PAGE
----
Blackburn stays in lockstep with NRA's position

The senator from Brentwood originally had issues with the timing of Tuesday's first vote on advancing the bill and sided with the National Rifle Association's stance that any sort of gun control legislation would infringe on the Second Amendment.

"The Second Amendment is not negotiable," Blackburn told Fox News after her vote against advancing the bill. "It is not a suggestion. It is a right. And I'm not going to support anything that is going to infringe on a law-abiding citizen's Second Amendment rights." 

The bill foregoes any sort of gun-buying restrictions on anyone not either already having committed a felon or considered at-risk by family members, law enforcement officials or members of the community. 

In the end, Blackburn stuck to her prior statements and sided with the NRA's position on the bill. The senator has reportedly received $1.3 million in contributions from the gun rights organization, including $619,000 in funding against opponents. She ranks 14th overall in Congress for amount of money received from the controversial organization, per Memphis-based outlet WREG.  

Amendment focused on heightened protection in schools 

Ahead of Thursday night's vote, Blackburn lobbied for an amendment that would directly address additional security measures for school systems. 

"I’ve introduced an amendment to the gun control package to allow for the training and hiring of veterans and former law enforcement officials to serve as school safety officers," Blackburn said in a statement Thursday afternoon.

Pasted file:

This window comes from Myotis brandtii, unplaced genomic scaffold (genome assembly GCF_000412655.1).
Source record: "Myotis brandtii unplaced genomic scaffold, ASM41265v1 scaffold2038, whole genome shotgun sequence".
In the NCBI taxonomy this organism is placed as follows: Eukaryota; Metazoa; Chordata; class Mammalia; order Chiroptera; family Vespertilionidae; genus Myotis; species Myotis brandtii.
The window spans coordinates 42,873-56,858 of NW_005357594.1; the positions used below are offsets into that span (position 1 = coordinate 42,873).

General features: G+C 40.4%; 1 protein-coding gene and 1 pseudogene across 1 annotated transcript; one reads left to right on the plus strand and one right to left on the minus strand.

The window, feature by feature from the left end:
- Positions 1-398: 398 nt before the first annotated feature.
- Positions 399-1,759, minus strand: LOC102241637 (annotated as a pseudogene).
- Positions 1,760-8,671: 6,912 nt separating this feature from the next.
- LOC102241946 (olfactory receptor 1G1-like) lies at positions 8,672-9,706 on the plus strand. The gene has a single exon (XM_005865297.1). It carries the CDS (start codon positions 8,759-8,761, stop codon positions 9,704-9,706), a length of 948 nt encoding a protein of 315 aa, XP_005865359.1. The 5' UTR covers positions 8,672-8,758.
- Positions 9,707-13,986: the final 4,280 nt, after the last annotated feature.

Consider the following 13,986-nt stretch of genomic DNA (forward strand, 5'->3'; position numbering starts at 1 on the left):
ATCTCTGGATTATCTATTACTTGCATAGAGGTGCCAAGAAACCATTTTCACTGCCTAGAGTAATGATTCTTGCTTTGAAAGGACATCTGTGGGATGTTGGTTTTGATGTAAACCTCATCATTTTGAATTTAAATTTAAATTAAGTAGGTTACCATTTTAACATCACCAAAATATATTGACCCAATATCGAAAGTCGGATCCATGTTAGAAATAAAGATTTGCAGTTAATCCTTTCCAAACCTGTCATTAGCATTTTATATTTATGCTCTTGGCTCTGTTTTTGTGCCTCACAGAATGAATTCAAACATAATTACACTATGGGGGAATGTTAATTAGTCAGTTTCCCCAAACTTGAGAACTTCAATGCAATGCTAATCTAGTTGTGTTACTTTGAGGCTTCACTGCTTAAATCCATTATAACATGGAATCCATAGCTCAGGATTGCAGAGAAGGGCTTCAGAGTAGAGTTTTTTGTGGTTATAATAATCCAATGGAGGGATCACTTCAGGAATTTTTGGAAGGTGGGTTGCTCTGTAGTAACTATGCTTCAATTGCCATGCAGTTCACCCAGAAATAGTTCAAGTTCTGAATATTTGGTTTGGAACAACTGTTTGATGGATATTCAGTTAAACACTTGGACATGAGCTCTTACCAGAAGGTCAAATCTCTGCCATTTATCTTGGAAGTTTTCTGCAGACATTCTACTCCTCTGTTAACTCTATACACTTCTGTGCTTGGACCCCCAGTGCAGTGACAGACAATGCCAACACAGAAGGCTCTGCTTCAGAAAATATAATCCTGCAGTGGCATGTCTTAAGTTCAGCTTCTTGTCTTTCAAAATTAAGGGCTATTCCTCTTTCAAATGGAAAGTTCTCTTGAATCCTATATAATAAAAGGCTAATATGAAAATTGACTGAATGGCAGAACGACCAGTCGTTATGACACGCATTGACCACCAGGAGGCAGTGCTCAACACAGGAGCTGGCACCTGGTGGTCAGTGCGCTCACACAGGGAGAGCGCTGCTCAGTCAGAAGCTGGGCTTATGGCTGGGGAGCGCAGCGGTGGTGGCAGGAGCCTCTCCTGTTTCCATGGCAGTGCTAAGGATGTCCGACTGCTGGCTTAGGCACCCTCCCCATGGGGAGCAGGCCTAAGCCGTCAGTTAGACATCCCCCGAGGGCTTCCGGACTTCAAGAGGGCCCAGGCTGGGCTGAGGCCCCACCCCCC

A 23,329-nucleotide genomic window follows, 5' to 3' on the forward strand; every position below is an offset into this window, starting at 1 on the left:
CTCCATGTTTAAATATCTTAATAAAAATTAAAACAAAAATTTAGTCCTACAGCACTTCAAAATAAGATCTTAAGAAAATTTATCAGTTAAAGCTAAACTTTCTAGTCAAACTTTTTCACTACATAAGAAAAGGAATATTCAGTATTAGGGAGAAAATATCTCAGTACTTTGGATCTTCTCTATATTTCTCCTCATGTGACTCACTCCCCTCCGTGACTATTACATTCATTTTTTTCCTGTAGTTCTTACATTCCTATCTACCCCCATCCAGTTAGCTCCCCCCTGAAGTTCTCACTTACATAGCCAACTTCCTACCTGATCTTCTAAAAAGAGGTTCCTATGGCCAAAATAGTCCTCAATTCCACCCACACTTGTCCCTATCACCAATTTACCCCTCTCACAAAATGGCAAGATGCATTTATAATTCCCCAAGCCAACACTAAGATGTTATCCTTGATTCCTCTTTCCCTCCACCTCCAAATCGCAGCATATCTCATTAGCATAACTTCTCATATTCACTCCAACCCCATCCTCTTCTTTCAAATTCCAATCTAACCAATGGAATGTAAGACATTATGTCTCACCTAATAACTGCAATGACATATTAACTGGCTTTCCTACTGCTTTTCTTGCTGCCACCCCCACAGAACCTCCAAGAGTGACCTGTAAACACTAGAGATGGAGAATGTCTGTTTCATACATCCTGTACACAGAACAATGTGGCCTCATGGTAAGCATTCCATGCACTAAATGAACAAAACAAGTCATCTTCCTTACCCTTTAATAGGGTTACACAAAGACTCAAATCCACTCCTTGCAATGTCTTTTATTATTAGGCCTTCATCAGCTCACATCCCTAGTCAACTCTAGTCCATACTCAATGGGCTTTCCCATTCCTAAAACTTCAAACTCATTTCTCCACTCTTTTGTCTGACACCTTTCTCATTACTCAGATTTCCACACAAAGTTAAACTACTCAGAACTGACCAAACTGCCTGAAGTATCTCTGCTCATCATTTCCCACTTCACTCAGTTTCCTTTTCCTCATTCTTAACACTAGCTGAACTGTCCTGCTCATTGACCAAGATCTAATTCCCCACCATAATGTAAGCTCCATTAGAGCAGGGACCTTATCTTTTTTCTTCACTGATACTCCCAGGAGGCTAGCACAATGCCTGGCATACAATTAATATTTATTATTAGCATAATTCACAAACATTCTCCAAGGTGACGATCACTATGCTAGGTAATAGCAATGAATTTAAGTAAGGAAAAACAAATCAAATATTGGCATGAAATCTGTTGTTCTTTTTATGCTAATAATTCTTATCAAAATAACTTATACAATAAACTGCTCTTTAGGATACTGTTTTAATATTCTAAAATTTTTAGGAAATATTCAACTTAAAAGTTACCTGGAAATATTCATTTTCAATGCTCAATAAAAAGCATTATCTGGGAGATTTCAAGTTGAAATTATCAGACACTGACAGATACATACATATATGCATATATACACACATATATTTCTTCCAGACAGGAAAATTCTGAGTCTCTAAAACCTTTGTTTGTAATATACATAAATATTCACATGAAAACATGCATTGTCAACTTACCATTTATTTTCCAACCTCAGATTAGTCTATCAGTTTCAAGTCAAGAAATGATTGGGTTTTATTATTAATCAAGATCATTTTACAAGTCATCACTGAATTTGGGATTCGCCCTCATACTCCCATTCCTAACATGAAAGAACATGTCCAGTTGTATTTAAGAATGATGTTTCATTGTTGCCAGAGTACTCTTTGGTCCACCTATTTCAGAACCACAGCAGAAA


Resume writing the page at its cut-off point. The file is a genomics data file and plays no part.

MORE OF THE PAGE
Hers is a common solution presented by conservative colleagues, one that would focus more on strengthening the security in schools rather than on gun legislation by recruiting veterans and former law enforcement officials to serve as school safety officers. 

Advocates for this solution say it would put more trained personnel in schools who would better be able to respond to an active shooter situation in part due to potential combat experience. 

Military veterans have spoken up across the country with a willingness to protect schools and attempt to prevent them from being targeted by would-be shooters. 

Retired Marine Jerry Ratteree told Lexington, Kentucky, station Fox56 that he feels there would be enough manpower and will to staff schools and help protect them.